A government or a Member's bill to amend the Constitution shall be passed by the two assemblies in identical terms. The amendment shall have effect after approval by referendum.

However, a government bill to amend the Constitution shall not be submitted to referendum where the President of the Republic decides to submit it to Parliament convened in Congress; the government bill to amend the Constitution shall then be approved only if it is adopted by a three-fifths majority of the votes cast. The Bureau of the Congress shall be that of the National Assembly.
No amendment procedure shall be commenced or continued where the integrity of the territory is jeopardized.

The republican form of government shall not be the object of an amendment."

But in the United Kingdom - no such requirements are in place. Parliament could amend ANY rule or principle of the, so-called 'unwritten constitution', through an Act of Parliament. A Judicial decision could also alter the workings of the British Constitution. Conventions - an important 'source' of the Constitution - change or even develop or die through the actions of individuals.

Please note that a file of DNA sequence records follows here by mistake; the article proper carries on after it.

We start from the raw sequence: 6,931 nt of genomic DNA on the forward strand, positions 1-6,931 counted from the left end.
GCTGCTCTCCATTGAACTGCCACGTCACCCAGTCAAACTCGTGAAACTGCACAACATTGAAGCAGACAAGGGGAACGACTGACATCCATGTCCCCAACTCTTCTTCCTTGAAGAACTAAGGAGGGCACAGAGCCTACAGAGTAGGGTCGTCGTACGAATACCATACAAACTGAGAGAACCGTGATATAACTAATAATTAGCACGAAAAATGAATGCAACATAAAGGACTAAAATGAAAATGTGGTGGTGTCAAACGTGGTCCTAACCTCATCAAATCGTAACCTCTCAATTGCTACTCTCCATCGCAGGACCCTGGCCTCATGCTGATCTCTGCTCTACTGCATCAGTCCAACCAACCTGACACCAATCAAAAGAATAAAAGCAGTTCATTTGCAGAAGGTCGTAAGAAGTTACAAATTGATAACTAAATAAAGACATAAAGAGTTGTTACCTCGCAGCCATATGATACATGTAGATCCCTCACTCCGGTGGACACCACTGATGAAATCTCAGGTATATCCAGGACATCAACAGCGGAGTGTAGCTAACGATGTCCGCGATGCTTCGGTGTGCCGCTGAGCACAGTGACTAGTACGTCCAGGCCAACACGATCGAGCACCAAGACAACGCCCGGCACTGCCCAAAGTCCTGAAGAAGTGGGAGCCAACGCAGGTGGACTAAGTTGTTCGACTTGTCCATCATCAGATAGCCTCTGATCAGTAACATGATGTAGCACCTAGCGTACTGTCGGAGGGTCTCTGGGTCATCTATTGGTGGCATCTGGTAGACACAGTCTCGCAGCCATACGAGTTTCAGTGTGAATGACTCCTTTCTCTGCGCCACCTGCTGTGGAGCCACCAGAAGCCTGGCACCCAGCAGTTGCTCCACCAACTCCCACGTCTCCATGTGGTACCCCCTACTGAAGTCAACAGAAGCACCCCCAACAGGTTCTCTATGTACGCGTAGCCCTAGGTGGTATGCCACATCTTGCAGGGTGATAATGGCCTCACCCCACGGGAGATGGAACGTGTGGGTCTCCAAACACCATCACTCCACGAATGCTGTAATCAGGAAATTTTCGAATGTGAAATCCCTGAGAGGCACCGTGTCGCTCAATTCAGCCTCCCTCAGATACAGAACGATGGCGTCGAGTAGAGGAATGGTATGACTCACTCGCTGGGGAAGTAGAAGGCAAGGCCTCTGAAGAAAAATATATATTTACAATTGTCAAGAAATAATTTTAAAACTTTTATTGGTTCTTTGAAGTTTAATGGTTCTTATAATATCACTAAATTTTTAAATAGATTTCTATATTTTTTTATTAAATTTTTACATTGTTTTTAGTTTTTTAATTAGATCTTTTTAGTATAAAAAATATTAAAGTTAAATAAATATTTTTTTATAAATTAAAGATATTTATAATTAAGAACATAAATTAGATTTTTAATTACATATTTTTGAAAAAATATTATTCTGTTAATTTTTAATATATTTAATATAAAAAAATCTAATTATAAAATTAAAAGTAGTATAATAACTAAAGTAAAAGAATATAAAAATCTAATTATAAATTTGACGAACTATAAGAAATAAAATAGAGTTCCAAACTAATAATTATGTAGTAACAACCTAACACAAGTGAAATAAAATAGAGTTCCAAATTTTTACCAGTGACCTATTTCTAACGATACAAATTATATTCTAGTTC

See tomorrow's post (19th February) about current proposals for UK Constitutional Reform.

Sunday, 16 February 2014

Petitions to the European Parliament

EU citizens or residents of the EU may submit a petition to the European Parliament on a subject which comes within the EU’s remit.

The petition may present a request or a complaint concerning the application of EU law or it may appeal to the European Parliament to adopt a position on a specific matter.
Such petitions give the European Parliament the opportunity to draw attention to any infringement of a European citizen's rights by the authorities in any  member state or local authorities or by any other EU institution.

It is also possible for organisations and associations to petition the European Parliament

For more information on how to petition the European Parliament: